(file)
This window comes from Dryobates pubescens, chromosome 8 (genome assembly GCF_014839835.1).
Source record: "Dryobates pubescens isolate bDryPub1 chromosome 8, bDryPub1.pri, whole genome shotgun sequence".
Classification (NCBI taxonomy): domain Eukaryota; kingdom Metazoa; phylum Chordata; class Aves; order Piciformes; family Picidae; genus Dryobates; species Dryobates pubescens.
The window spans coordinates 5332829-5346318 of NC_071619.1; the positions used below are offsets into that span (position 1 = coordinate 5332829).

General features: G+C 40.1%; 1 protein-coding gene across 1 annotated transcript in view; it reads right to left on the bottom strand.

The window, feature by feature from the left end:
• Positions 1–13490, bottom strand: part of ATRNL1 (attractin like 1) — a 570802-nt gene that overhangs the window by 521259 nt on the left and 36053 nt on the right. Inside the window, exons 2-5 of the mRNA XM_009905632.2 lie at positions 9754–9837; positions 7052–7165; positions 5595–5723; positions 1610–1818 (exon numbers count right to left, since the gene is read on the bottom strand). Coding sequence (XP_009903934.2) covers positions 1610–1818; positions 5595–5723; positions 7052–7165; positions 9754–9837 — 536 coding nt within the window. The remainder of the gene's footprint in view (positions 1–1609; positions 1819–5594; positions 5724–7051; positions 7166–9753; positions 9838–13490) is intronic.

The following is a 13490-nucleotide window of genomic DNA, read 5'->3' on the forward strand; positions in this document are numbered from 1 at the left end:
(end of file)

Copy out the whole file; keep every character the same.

This window comes from Dryobates pubescens, chromosome 8 (genome assembly GCF_014839835.1).
Source record: "Dryobates pubescens isolate bDryPub1 chromosome 8, bDryPub1.pri, whole genome shotgun sequence".
Classification (NCBI taxonomy): domain Eukaryota; kingdom Metazoa; phylum Chordata; class Aves; order Piciformes; family Picidae; genus Dryobates; species Dryobates pubescens.
The window spans coordinates 5332829-5346318 of NC_071619.1; the positions used below are offsets into that span (position 1 = coordinate 5332829).

General features: G+C 40.1%; 1 protein-coding gene across 1 annotated transcript in view; it reads right to left on the bottom strand.

The window, feature by feature from the left end:
• Positions 1–13490, bottom strand: part of ATRNL1 (attractin like 1) — a 570802-nt gene that overhangs the window by 521259 nt on the left and 36053 nt on the right. Inside the window, exons 2-5 of the mRNA XM_009905632.2 lie at positions 9754–9837; positions 7052–7165; positions 5595–5723; positions 1610–1818 (exon numbers count right to left, since the gene is read on the bottom strand). Coding sequence (XP_009903934.2) covers positions 1610–1818; positions 5595–5723; positions 7052–7165; positions 9754–9837 — 536 coding nt within the window. The remainder of the gene's footprint in view (positions 1–1609; positions 1819–5594; positions 5724–7051; positions 7166–9753; positions 9838–13490) is intronic.

The following is a 13490-nucleotide window of genomic DNA, read 5'->3' on the forward strand; positions in this document are numbered from 1 at the left end: